GIJS ASSMANN | FORESHADOWING
Solo Exhibition Gijs Assmann | Foreshadowing
A stream of associations, sensuality, and symbolism
Gijs Assmann juggles with materials and stories. He seduces the senses with images of blown glass and glazed ceramics. Together with watercolours in flowing colours, they stir up a flow of associations. Human figures in acrobatic poses play a leading role. They stretch out on paper and in the space around them, make a dance move or form a stage for each other: a man curves his body into an arch of desire; a woman towers over him.
Elsewhere, a woman raises two balloons, as if weighing her happiness. She herself looms up like a blonde cloud on the white paper; almost a vision that you fear will disintegrate or explode as soon as you look away. In his exhibition Foreshadowing, Assmann creates encounters between the mystical and the everyday. He shows Madonna sculptures with flowing contours of mirror glass. His work is filled with sensuality and symbolism: a glimpse of paradise, but also a painful awareness of temporality.
In addition to male and female figures evoking an intoxication of feelings and thoughts, Assmann’s objects and animals flow into one another. Knives and forks dance together; a bird rises from a high-heeled shoe. These dynamics have a concentrated poetic force: intriguing like bottle mail, mysterious like a relic. In the centre of the room stands the monumental sculpture Ode to Mandela, in which Assmann brings everything together.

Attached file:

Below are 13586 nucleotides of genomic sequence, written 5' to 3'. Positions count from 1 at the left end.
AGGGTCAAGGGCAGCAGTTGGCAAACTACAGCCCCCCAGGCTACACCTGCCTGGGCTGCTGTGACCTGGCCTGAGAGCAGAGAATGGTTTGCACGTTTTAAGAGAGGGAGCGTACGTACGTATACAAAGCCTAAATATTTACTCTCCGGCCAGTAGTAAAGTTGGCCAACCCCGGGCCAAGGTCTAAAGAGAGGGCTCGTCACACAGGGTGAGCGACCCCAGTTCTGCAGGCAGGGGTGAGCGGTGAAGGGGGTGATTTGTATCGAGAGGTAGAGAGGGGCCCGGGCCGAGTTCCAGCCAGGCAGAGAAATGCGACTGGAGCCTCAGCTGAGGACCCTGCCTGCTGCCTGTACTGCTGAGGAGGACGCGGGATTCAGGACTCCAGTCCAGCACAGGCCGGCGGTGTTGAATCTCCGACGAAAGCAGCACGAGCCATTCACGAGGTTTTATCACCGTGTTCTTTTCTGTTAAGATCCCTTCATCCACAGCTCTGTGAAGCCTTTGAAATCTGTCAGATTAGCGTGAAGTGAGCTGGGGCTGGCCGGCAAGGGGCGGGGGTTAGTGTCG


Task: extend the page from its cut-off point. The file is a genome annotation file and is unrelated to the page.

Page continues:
It’s a cross between two human figures with heads of blue glass, who pierce each other’s bodies (a wooden trunk goes straight through a body like a battering ram) and yet also keep each other upright. It shows a mixture of violence and reconciliation, unity and duality, heroism and martyrdom.
Everything is a balancing act, or, as Assmann says: “Gravity is a permanent partner for artists, especially for sculptors. I combine heavy and light materials, which involuntarily merge into a balanced composition, with heavy and light themes. The interplay of lines from Mondrian’s horizontals and verticals comes through, but the complexity of group portraits from traditional painting is also a source of inspiration.
The balancing act has not only a formal or material side. It also takes on a mental dimension. Pathetically, I think that our happiness depends on the interaction with the other. And I create a physical experience of that. It’s about connections and accumulation; the play and the struggle from person to person. Where do we touch each other? I want to portray that connection with our emotions and with life itself.”
Foreshadowing is a multifaceted selection of artworks that Assmann has made over the past two years. The individual collages and sculptures complement each other as if in one multimedia staging. Everywhere, vehicles such as hot air balloons and ships come into view, which give momentum to the imagination. They create a link to the outside world, the Scheepvaartkwartier where Roof-A is located, and stimulate the desire to travel to distant horizons, to float away or to take off. A ship, soaked in pink glaze and built like a toy boat from tin cans and bottles, embodies a wet desire. You feel like wanting to move along with the lithe protagonists of Assmann’s work, who balance between physical sensuality and mental concentration, as in a crystal-clear dream.
Text by Wilma Sütö